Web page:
Moving Your Trials To The USA? Here’s What You Need To Know.

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By Christian Buhlmann

Head Business Development, Europe & Asia-Pac

What do you know about transitioning clinical trials to the U.S.?

Transitioning clinical trials to the US is no easy task. As the biggest market under one regulation, the US is always at the top of our client’s list. However, not all trials are designed for US regulations. It’s time to learn about where your trial actually has the best chance for success.

Before diving into a US-based trial, you should know these 5 things about getting an IND in the USA:

  1. Start with the end in mind. Where do you want to end? What’s the final outcome? Be certain of the product labeling claims, efficacy, and safety data needed for approval. With this information in mind first, you can then determine the most efficient route to plan your overall development pathway and achieve your end goal. Even if you aren’t planning to take the product across the finish line yourself, you should outline the development program as if you are.
  2. Hold a pre-IND meeting. Myth buster: The Agency IS NOT your enemy. But, put your best foot forward and use meetings wisely. You are typically granted a finite number of Type B meetings (e.g., 1 pre-IND meeting, 1 pre-NDA/BLA meeting). Be sure to avoid open-ended questions. The Agency is not your consultant. You should bring forward your plan and ask the Agency if they agree with that plan, instead of asking for their ideas on what your plan should become.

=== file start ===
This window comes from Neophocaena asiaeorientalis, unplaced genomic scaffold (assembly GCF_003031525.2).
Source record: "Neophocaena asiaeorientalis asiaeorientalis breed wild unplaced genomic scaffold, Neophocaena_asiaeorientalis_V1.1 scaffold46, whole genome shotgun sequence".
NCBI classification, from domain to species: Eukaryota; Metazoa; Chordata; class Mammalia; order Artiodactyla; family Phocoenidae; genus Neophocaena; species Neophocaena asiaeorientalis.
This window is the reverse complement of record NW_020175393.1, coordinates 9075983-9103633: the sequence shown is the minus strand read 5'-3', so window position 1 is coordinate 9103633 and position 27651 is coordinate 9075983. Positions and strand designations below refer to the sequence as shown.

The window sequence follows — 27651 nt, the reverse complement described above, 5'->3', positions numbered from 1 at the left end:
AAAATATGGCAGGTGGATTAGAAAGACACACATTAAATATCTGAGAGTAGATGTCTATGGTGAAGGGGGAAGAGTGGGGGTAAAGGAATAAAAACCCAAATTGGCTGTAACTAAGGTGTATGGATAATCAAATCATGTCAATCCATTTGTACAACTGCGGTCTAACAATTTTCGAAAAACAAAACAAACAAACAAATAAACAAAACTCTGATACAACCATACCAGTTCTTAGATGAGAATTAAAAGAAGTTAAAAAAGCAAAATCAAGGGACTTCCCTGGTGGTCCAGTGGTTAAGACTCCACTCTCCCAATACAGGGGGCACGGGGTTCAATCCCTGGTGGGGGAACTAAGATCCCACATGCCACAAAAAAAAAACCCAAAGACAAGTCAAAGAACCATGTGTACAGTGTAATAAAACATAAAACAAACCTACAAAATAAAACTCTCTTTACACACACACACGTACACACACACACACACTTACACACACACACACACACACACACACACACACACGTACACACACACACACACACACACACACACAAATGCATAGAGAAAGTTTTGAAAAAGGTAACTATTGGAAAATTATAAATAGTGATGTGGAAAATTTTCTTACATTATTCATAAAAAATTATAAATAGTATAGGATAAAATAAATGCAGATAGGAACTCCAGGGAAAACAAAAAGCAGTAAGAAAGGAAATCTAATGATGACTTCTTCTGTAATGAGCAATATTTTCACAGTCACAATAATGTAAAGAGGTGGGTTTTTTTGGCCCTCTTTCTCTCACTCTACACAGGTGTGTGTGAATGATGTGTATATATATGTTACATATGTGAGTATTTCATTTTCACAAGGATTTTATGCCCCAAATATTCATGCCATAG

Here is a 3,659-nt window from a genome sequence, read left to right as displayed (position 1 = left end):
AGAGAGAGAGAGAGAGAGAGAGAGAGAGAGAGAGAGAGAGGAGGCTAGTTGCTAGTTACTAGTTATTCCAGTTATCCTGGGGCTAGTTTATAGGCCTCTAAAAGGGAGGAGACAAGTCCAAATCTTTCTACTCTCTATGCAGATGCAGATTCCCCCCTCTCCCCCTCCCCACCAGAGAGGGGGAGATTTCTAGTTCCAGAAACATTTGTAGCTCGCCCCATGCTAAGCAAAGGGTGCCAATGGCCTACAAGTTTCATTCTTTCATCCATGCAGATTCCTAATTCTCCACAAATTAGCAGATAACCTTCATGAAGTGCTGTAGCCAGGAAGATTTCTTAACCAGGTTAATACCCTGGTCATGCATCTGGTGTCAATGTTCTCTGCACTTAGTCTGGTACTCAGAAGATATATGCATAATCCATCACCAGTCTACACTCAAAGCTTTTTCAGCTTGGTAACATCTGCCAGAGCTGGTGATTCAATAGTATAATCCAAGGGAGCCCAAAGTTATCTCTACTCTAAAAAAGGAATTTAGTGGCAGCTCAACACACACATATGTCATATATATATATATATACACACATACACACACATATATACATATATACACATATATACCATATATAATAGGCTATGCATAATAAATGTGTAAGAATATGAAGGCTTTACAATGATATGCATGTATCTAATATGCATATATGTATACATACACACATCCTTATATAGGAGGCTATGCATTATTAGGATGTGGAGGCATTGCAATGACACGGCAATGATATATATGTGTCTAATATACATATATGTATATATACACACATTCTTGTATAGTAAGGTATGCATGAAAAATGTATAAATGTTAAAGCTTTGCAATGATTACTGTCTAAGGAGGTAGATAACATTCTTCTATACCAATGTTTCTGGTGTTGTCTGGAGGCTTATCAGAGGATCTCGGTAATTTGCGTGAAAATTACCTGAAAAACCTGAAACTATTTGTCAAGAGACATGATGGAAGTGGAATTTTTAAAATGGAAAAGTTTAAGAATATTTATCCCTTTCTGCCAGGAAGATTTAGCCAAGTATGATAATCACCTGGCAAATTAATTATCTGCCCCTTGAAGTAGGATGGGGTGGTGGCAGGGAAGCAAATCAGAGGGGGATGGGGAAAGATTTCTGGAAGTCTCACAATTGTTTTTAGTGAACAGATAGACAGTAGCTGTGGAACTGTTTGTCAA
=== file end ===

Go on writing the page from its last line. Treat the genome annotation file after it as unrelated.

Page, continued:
3. Go Phase 3-2-1: Be sure to outline the ideal phase 3 study or studies in the target patient population first. After designing the phase 3 studies, you can then outline the early-phase studies necessary to establish the initial safety and proof-of-concept data that is needed before embarking on a phase 3 program.
  4. Be strategic – utilize plans. Use strategic development plans such as a target product profile (TPP) or an integrated product development plan (IPDP) to organize your strategy. Remember, TPP is a roadmap of a development program and the basis for annotated product label (for marketing application) & intended labeling claims. The IPDP includes detailed plans for clinical, nonclinical, and CMC programs.
  5. Be brave. Don’t follow the usual path. It’s easy to fall into the same strategy and game that every other trial runs through. But, be sure to step outside the box. Are you working with a site because it’s the best site to work with, or is it because the site is well known? Are you working with vendors that can actually deliver against timelines, or did you stick with the same vendors that everyone else is using? Seek advice, do your research, and don’t be afraid to try something new.

Ready to learn more about clinical trials in the USA? Don’t forget – we’re here to help.  

About the Author: With more than 20 years of industry experience, Christian Buhlmann is Head, Business Development Europe, and Asia-Pac at PSI CRO.